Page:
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8

As Trish states, a print service would appear to be your best bet. Building a printer large enough may work out costing more than the print service, especially if it is only for one print of a proof of concept. Anecdotally, I visited a 3D Printing shop in Bangkok, JWH High tech Garden, that had a huge Delta printer that had, reputably, cost a million baht (~...


7

I do not know about your project, but the size of the final object. Smaller prints glued together Just design smaller parts and glue them together. Take a look on this video, where Joel Telling glues OpenRC Formula parts. Hangprinter Interesting concept is Hangprinter where volume size depends on your room size. It's a RepRap so you have to build it ...


7

I’m assuming you are working in the Part Design workbench. Select the sketch and click Edit->duplicate selected object. Make sure that only the sketch is copied (depending on the version, either deselect the plane or click don’t include dependent objects). This will produce a duplicate sketch in the active body (if you want the duplicate in a different ...


6

I don't believe that slicing engines create any sort of solid model that would be useful for CAD simulation. When a slicing engine slices a 3D model, it's goal is to spit out the preferred machine paths in G-Code (of some kind). However, I've read a few articles, done some tests, and heard through the grape vine that anywhere between 10%-35% is good enough ...


6

STL is the de facto standard in consumer-grade 3D printing. It is a bare-bone format that describes the shape of the object by defining the coordinates of all the vertices of all triangles that a surface may be subdivided into. This means that in STL any curved surface is represented with an approximation of many very small faces. OBJ is also somewhat ...


5

As far as I know there is not a workbench capable of producing the design you want with a single click "new worm gear". But it is a rather simple affair to create the part you want from scratch. What you want to do is to sweep a sketch along a helix. It is a very similar process to the one you would follow to create a thread documented in the official ...


5

The correct/good method to achieve this is called "rigging", but it is not an easy feat (as pointed out by others), as it requires plenty of knowledge about the software being used to edit the model, and a good understanding of the theory behind it. Skeletal animation requires the designer to set up a skeleton (also called "rig", hence the slang term "...


5

a good way to convert a 3D print file like STL to STEP a useable file format for plastic injection molding companies I don't know much about plastic injection molding companies, but I do manipulate a lot STEP, STL files and I do know that it is possible to achieve "a good way to convert […] STL to STEP file format […]". For the record, the manufacturing ...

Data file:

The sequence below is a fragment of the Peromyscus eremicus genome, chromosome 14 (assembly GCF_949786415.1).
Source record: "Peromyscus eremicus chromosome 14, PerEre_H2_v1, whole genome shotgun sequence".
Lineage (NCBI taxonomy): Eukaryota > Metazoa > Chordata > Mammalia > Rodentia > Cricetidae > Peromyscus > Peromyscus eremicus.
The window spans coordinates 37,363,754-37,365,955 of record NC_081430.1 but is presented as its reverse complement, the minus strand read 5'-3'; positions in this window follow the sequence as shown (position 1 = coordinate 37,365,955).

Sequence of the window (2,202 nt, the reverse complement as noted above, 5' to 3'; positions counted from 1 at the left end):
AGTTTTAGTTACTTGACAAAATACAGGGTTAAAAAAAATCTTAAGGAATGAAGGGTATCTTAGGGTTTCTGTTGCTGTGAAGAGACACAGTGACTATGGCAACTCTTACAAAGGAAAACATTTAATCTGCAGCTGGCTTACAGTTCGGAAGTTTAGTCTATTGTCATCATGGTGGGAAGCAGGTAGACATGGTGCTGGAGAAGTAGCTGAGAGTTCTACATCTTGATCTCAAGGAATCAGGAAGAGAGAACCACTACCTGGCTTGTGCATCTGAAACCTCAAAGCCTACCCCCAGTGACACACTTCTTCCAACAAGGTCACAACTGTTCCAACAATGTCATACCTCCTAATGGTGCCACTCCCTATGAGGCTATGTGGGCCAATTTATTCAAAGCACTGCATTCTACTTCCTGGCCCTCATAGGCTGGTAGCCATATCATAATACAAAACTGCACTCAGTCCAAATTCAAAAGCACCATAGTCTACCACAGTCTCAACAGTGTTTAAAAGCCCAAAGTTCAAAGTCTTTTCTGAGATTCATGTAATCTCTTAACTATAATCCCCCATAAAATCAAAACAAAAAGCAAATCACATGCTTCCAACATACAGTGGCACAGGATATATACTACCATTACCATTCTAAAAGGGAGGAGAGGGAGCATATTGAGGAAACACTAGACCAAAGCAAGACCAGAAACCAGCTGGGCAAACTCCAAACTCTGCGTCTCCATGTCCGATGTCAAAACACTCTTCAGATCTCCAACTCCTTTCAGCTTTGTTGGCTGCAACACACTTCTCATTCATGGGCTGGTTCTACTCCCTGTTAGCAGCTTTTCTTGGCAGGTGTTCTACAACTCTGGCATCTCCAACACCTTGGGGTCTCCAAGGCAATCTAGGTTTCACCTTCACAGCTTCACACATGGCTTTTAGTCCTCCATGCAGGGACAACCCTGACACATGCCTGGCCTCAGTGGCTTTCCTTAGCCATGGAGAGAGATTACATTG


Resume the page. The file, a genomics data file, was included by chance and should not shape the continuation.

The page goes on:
5

I don't know that this can be definitively answered for a specific printer and all arbitrary designs. The refinement level basically determines how smooth a curved surface will turn out. The STL file format can only express an object in terms of triangular-shaped surfaces, so Fusion 360 will need to approximate a curved surface by breaking it up into ...


4

Not directly. The most common types of 3D printers build objects in layers. They "draw" a layer, then "draw" another layer slightly above it, repeating until they've "drawn" the entire model. Preparing your model for this is called "slicing", since you are "slicing" your model into these layers. Slicing is a complex process and it's a lot of work to "roll ...


4

First, copyright laws are complex and depend heavily on the specific details. IMO, your question is really too broad to answer. An interesting example of how details and interpretation affect whether something is a violation or not is Kienitz v Sconnie Nation. In this case a copyrighted photo was clearly copied, modified, and used to make a t-shirt that ...


4

If you're talking about the shape of the end result, rather than the constituent elements of the model - the answer is no, there is no simple geometric restriction. Have a look at 3D benchy for an example of how print quality can be affected by different aspects. One obvious issue is overhangs, so the orientation of the part is important for printing. A ...


4

Welcome to the site! In regards to quads, vs polygon. People will often reduce the overall detail to make it easier to print. But so long as after you export it to a STL and verify that your Manifold edges were done correctly and what you though was solid is solid, you should be good to go. As near as I can tell so long as you can export it to STL then it ...


4

First a disclaimer: I am far from an expert on the subject, I'm just a regular Joe who happens to use OpenSCAD and have done some experimentation with it. I believe the answer below to be correct, but I will be very grateful if errors or misconceptions were brought to my attention in the comments. :) I have read that sometimes the function render is ...


4

Selecting the body in the browser will select the entire body. Clicking on the body in the viewer will only get you faces or edges. A long click (click and hold) on the model will give you options on what to select. You can choose a face or body under "Depth" or choose a body or feature under "Parents."